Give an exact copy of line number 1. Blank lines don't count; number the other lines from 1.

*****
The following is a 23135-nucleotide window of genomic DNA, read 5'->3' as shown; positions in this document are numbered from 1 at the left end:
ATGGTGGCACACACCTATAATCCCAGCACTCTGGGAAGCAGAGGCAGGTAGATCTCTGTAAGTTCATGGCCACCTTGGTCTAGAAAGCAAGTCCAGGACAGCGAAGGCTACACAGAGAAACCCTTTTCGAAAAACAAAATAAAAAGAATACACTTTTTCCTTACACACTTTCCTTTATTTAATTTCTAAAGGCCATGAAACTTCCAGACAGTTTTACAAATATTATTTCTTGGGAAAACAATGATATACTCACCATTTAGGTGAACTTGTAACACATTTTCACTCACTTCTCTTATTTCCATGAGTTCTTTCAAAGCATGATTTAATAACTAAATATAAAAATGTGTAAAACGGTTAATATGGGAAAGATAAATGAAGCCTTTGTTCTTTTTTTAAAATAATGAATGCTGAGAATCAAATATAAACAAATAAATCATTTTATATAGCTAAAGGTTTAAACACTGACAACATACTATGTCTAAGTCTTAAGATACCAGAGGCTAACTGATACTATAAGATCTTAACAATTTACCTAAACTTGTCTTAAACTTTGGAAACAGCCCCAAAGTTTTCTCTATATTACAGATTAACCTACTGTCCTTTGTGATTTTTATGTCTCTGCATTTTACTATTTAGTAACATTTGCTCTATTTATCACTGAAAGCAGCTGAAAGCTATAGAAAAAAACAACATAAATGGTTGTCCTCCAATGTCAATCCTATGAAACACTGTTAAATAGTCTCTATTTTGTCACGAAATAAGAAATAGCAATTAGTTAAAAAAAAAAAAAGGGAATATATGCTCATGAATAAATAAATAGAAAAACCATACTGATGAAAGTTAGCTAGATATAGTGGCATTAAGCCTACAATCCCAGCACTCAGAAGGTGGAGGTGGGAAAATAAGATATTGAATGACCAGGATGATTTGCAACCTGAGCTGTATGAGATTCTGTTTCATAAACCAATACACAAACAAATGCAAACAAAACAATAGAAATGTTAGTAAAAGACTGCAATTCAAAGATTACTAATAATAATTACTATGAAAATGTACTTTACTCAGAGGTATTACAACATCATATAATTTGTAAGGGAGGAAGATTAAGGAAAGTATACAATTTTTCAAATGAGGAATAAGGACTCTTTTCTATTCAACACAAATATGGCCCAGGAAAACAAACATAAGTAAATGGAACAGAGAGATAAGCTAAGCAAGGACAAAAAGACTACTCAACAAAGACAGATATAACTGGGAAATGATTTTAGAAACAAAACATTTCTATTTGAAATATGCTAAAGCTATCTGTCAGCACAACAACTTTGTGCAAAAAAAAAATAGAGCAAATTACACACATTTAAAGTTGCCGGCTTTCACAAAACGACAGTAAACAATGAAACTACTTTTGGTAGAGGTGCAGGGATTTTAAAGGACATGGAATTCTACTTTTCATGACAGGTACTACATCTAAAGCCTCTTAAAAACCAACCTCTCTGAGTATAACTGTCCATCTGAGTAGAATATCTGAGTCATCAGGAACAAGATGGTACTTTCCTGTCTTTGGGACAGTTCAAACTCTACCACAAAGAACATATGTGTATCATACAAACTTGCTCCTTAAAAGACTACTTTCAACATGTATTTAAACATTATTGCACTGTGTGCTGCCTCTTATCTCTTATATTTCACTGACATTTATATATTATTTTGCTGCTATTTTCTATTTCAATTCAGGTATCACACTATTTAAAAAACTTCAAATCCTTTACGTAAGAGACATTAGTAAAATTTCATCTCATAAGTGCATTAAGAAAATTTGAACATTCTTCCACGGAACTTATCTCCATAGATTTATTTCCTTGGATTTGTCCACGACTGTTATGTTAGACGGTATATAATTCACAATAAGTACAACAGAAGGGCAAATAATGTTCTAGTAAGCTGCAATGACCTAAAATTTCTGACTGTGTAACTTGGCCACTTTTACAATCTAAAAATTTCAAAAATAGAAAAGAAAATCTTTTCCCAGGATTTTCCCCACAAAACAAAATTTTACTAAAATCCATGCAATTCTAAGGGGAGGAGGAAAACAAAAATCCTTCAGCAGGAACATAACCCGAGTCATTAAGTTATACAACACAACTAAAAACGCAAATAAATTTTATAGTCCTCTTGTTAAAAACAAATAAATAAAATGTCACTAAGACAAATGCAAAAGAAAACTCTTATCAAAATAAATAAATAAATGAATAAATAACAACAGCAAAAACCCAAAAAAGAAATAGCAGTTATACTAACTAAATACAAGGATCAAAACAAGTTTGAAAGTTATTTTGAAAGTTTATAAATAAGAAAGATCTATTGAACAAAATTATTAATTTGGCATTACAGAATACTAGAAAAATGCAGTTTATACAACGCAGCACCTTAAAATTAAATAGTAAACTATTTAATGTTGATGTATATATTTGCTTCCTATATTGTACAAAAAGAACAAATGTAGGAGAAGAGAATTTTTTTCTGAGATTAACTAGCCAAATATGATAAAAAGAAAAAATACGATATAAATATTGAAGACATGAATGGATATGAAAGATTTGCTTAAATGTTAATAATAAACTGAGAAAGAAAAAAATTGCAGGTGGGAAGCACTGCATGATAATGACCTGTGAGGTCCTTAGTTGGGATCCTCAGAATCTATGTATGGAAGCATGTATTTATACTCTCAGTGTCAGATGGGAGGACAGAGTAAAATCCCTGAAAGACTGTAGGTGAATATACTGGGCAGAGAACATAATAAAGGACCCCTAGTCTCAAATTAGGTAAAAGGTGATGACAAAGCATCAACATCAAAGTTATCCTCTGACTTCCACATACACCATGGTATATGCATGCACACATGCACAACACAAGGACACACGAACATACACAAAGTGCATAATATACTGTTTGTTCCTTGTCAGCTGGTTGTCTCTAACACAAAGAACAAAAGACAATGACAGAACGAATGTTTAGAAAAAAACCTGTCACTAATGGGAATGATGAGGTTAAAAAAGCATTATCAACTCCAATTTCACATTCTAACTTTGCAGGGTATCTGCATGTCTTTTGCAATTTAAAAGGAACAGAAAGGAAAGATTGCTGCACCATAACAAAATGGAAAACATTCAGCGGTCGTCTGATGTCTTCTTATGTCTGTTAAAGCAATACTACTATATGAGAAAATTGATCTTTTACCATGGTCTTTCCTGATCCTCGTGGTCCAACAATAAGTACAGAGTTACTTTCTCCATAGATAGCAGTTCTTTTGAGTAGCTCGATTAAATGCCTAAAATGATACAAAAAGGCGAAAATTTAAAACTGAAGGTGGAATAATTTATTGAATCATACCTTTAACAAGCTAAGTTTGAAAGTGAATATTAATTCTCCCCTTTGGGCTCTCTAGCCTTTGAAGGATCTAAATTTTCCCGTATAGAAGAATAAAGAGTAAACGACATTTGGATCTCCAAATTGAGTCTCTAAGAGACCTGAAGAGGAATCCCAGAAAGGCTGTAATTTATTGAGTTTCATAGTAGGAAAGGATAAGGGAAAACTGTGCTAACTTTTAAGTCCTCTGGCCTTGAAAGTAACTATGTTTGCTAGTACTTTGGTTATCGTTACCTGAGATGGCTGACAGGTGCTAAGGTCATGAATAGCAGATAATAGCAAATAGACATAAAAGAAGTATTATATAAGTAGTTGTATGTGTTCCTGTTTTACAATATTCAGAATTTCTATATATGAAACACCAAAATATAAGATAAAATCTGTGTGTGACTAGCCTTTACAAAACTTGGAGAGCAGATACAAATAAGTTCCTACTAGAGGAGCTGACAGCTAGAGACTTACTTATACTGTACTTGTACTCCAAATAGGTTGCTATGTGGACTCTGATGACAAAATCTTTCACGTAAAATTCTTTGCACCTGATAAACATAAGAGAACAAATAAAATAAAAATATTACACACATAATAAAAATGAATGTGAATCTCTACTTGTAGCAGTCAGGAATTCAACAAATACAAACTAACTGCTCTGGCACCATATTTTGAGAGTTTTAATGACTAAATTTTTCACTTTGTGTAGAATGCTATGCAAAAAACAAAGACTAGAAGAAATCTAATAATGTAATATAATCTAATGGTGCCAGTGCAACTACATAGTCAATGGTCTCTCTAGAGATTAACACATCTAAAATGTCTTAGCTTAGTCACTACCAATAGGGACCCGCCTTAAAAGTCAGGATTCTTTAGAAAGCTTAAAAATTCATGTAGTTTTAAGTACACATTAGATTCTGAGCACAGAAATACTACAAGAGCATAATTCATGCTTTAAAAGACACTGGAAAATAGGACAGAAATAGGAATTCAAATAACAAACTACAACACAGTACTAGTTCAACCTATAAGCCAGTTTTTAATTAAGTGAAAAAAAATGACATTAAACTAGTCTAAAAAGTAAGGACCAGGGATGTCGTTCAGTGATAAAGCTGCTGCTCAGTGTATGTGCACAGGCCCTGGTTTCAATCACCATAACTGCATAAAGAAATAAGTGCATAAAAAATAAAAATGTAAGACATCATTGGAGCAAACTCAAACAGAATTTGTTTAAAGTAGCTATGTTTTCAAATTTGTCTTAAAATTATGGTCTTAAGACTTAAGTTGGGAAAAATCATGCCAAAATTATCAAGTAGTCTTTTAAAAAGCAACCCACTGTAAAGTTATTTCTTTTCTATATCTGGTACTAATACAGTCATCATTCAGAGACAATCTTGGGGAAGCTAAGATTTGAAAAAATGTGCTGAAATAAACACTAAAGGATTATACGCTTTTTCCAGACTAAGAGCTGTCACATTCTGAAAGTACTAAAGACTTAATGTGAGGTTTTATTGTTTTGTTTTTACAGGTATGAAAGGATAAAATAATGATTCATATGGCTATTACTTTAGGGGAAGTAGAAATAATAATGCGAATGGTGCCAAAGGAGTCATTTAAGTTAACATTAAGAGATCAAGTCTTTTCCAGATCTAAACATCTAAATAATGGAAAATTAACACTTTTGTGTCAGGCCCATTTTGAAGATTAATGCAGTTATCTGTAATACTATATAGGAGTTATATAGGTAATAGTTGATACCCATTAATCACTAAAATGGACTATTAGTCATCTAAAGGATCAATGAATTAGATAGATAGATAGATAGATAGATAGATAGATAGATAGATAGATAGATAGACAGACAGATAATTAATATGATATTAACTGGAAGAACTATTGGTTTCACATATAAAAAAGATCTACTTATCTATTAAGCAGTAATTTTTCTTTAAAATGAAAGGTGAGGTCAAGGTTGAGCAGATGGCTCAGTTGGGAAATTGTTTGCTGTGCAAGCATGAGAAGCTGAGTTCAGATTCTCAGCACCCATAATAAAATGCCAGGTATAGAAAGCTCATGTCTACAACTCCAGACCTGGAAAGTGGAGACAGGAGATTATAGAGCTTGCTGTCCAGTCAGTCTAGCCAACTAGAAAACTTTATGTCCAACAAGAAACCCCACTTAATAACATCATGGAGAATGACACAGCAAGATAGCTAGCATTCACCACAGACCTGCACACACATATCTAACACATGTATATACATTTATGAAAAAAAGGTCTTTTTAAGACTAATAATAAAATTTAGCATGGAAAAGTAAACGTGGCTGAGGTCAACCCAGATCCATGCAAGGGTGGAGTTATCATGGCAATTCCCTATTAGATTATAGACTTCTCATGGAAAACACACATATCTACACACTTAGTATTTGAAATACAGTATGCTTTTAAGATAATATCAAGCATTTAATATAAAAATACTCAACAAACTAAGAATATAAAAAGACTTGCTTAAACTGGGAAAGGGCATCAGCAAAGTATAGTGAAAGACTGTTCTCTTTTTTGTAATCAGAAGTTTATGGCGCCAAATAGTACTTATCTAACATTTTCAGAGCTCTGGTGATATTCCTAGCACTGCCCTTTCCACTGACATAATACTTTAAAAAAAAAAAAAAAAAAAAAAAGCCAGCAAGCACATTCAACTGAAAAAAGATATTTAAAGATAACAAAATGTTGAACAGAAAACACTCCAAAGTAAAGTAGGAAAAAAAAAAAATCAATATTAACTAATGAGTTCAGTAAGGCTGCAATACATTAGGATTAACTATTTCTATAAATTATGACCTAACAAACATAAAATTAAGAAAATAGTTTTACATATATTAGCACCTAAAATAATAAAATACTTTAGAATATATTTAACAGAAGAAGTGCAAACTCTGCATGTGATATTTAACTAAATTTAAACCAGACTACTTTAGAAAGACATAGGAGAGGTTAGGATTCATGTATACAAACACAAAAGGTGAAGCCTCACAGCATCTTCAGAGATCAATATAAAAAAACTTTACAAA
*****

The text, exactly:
The following is a 23135-nucleotide window of genomic DNA, read 5'->3' as shown; positions in this document are numbered from 1 at the left end: